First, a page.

At the time, Walz and his wife, Kerry-Anne, had three children.
A few months later, Naegele found Walz outside the dressing room and asked how his wife and each one of his children was doing, using each of their names like he had known the family for years.
"That was the first thing that kind of hit me about Mr. Naegele, was that he cared about you, and not about you as a hockey player, but he cared about you as a person," Walz said.
When Walz signed with the Wild in the summer of 2000, no other NHL franchises were interested in him.
A third-round draft pick of the Boston Bruins in 1989, Walz bounced between the Boston, Philadelphia and Calgary organizations between 1990 and 1996 before finding himself out of the League.
Walz moved his family to Switzerland for the 1996-97 season and he played there four years. By 2000, he was resigned to the fact that he would likely finish his career there, until the Wild came calling that summer.
He took less money to return to the United States for one final crack at the NHL, converting that one opportunity into a 6 1/2-year run in a Wild uniform.
Minnesota is now home for the Walz family, as Wes works for the Wild in a number of different off-ice capacities and does television analysis for FOX Sports North.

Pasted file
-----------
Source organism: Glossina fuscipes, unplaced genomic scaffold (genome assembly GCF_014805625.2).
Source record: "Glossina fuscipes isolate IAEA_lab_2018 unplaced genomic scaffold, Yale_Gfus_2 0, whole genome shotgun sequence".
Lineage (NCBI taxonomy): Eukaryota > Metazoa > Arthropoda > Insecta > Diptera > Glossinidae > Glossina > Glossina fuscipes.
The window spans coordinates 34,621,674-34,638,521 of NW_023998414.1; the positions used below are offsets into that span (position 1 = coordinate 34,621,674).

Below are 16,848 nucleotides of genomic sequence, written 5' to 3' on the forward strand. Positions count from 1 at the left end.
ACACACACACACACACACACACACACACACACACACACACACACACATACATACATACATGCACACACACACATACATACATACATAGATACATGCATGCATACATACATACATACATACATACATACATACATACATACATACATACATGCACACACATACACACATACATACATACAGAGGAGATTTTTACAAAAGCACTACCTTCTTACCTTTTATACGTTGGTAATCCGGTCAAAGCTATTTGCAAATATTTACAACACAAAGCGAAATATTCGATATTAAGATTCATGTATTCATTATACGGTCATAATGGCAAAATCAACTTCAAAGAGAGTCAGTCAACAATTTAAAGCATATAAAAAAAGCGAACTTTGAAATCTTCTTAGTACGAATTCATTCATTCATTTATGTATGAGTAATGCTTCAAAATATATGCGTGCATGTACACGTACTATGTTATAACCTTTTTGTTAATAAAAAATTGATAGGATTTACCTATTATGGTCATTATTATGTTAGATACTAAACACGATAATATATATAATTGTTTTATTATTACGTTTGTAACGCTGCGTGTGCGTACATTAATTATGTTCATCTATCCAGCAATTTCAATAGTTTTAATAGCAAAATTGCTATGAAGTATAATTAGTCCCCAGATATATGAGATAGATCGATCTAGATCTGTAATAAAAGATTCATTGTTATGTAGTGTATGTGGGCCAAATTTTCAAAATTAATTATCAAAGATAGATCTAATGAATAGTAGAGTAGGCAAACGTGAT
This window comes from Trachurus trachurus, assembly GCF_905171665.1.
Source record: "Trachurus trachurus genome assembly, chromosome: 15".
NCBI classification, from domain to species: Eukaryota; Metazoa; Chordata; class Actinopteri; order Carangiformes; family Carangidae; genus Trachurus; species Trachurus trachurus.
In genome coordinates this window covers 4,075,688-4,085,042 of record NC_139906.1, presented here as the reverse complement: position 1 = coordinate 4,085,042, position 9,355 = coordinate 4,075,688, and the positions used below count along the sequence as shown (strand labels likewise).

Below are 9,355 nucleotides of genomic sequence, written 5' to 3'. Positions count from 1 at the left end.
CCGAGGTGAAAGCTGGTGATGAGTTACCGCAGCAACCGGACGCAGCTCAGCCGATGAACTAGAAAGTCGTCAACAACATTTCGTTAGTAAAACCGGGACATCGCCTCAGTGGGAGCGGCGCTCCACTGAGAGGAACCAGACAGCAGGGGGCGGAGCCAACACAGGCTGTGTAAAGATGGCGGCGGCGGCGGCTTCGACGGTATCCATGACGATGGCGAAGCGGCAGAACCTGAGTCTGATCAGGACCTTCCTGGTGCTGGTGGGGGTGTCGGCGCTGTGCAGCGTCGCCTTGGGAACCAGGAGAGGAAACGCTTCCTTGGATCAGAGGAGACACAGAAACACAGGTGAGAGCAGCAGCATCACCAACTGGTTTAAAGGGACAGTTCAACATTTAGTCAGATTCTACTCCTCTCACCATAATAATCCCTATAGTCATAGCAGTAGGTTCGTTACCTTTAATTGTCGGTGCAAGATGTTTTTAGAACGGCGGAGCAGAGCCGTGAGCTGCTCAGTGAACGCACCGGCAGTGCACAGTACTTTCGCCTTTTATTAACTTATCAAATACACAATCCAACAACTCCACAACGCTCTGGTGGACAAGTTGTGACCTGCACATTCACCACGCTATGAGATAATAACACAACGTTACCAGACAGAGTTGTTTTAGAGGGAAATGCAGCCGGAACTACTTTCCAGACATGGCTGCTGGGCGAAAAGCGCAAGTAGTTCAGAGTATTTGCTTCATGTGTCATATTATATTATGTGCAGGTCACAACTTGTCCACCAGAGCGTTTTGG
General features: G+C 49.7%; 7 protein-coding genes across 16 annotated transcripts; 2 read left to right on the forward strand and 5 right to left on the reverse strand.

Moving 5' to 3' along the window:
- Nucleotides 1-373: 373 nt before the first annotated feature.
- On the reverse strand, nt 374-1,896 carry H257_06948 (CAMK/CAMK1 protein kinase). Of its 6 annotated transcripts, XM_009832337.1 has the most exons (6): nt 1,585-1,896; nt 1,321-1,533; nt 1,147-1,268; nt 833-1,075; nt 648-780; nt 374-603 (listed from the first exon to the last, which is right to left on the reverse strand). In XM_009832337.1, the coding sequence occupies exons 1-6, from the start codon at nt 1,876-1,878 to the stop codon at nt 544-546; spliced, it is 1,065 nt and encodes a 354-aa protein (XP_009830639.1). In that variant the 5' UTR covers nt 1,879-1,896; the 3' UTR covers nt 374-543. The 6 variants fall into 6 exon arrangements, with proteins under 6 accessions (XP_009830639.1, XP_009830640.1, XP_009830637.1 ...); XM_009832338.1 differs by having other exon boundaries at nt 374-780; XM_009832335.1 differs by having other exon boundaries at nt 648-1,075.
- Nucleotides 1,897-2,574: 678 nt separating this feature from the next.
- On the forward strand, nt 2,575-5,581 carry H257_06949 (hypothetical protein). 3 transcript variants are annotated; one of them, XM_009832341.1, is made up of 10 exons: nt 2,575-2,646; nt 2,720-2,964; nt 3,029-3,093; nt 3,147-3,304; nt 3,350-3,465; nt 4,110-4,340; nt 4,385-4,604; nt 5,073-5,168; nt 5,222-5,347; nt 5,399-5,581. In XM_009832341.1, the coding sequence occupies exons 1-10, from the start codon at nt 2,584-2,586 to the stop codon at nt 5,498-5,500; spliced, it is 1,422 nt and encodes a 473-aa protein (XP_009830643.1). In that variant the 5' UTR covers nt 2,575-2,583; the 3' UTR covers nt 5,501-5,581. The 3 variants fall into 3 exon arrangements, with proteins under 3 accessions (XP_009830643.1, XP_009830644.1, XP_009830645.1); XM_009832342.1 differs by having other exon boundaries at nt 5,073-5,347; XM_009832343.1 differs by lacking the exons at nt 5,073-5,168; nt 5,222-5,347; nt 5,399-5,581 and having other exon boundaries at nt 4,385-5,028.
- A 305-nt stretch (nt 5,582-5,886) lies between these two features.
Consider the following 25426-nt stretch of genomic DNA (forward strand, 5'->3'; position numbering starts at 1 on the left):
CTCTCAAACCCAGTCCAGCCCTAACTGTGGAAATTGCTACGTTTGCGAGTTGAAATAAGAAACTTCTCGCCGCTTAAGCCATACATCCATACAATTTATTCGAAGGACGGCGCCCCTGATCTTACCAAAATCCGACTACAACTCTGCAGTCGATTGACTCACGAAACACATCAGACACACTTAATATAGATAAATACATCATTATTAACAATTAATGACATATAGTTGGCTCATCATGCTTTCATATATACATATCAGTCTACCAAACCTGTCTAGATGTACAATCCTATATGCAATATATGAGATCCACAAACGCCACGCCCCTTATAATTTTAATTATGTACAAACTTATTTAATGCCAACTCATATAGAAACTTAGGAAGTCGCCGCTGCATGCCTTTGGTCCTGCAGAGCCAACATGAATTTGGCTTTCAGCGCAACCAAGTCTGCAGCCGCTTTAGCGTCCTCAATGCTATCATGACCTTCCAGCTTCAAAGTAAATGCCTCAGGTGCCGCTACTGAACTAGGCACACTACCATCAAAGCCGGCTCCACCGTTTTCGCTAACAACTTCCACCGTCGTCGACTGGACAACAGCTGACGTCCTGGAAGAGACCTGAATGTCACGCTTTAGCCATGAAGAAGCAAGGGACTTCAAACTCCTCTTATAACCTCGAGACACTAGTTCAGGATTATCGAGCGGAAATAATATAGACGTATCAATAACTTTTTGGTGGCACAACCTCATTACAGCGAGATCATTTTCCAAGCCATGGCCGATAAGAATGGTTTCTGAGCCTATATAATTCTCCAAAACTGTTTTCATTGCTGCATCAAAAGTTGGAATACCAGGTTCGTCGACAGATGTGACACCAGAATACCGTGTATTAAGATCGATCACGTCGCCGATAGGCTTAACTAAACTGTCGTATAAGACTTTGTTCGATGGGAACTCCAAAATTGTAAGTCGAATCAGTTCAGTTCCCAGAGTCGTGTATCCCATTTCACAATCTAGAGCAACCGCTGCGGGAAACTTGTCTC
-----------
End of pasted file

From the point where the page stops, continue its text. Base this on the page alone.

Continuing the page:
With Naegele's condition worsening in recent days, Walz had lunch with the former chairman two weeks ago, offering him a chance to share something with Naegele that he had waited years to say face-to-face.
"I never really had a chance to thank him for buying the team and giving me an opportunity," Walz said. "The first 10 years, I was up and down in the minors and in Switzerland and I was all over the place. I had really underperformed in my career. And when the expansion team came along, they stuck their neck out for me, and that was the Minnesota Wild.
"I'll be grateful to him for buying the team and giving me that opportunity to finish my career in one place and be able to be happy and proud of what I've accomplished on the ice."
Walz brought with him that day one of the Bibles Naegele had sent him during his playing days. Each year around Christmas, one would arrive at the Walz household with Naegele's name in small print and a handwritten note to the family inside the cover.
Walz, like Naegele was, is a man of deep faith, so the gift always had special meaning. After lunch, Walz read the note to him and the two discussed the old Wild days.
"He loved the Wild, so he was right in his element," Walz said.